Whether you currently owe taxes or expect to owe taxes in the future, you should know that you have guaranteed rights as a taxpayer when the Internal Revenue Service (IRS) begins the collection process against you. The Taxpayer’s Bill of Rights is specified in IRS Publication 1 “Your Rights as a Taxpayer,” and there are ten (10) in total:
- Quality Service,
- Pay No More Than You Owe,
- Challenge the IRS’ Position,
- Appeal an IRS Decision in an Independent Forum,
- Representation, and
- Fair and Just Tax System.
You can read a summary of these rights from the IRS website here. For the sake of brevity, here are a few important highlights:
When the IRS collection begins, the most important right that you have is the right to representation. Depending on where you are in the collection process, the IRS will allow you time to seek representation. If you are equipped with the knowledge necessary to resolve your case, then you may not need to hire a representative. However, you do not have to answer to the IRS alone, afraid, and unequipped. Representation is generally achieved by filing Form 2848. An authorized representative should be knowledgeable of IRS procedures and work with you throughout your case to achieve your desired results. Because authorized representatives are not all equally effective, we recommend that you determine the depth of knowledge of your representative before engaging them to represent you.
Another important right is to pay no more than the correct amount of taxes. This part can become very complex as tax law is complex in itself. If you just owe taxes because you did not withhold enough for the prior tax year, then you may be able to resolve your balance easily and without additional help. However, if you do not know why you owe or disagree with the amount that you owe, then it may benefit you to investigate the issue further and/or request additional help from a qualified professional. Complex issues can arise in the investigation and can include IRS system errors, misreported income, innocent spouses issues, etc. Digging into these issues may take more time than you can afford, and it may require intricate knowledge of tax laws. For a more vivid example, consider the hypothetical below:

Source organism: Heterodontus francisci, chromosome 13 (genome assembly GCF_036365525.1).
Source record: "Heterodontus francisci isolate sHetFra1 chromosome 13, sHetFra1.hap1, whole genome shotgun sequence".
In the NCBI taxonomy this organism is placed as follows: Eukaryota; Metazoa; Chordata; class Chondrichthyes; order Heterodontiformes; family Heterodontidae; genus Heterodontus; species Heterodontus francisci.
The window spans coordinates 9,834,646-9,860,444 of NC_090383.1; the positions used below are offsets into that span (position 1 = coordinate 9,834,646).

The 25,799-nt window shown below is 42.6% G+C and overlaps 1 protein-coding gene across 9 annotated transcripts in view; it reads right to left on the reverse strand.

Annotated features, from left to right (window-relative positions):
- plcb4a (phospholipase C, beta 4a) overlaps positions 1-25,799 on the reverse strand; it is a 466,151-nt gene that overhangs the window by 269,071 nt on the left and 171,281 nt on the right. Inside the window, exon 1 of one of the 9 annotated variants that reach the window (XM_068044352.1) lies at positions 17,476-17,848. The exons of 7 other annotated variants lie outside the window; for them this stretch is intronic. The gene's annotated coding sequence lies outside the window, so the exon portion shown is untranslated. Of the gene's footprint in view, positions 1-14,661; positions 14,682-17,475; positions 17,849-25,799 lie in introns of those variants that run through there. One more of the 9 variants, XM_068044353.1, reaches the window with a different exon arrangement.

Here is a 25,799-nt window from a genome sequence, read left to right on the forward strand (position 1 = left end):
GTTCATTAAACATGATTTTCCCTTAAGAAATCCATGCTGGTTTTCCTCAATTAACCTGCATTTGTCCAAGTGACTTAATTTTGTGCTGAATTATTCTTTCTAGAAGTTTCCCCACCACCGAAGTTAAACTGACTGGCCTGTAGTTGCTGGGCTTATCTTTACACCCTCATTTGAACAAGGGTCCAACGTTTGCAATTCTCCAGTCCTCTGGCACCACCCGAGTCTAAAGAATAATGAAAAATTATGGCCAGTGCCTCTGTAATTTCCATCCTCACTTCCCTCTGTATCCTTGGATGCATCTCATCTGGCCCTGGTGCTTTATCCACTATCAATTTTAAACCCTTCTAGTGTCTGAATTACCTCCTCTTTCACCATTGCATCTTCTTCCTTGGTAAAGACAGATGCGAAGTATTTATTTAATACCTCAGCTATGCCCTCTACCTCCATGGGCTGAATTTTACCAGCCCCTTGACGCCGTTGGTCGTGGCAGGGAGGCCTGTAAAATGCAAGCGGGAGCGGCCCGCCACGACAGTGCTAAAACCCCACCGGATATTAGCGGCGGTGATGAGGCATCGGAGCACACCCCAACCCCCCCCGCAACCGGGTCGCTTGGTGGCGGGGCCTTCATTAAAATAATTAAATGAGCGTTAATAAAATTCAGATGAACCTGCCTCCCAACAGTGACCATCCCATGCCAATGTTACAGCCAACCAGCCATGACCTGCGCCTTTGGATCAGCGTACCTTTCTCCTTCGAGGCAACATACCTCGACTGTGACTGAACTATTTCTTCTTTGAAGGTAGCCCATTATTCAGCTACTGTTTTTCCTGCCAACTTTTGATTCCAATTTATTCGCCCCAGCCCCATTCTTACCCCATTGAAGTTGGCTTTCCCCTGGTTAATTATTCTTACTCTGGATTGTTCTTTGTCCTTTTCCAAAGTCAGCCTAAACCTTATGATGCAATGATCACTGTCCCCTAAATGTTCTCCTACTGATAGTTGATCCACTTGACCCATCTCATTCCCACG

You received a notice from the IRS for a prior tax year that shows you owe $10,000. You had filed Married Filing Separately (MFS) for that year. You have since been divorced. You tried calling the general IRS line and waited hours to speak with an agent. You spent hours more calling the IRS and finally reached an agent. The agent explained to you that the taxes are from your ex-spouse. How could that be? If you know anything about taxes, it is that you should not be liable for your ex-spouse’s taxes when filing MFS. If all of the stars align, the agent would have recognized your issue and began a correction process. The correction process could take months before it is resolved. If an agent did not help, you may have to exercise your other rights, including a formal challenge and potentially an appeal. This could take a tremendous amount of time and expertise to resolve.
As illustrated, you have certain rights that you may exercise. Knowing when to exercise them is crucial to resolving your tax issue. If you have tax issues, we recommend that you research as much as possible and hire additional help via qualified representatives if needed. Always make sure that you review your tax returns before filing them or request the assistance of a trusted advisor.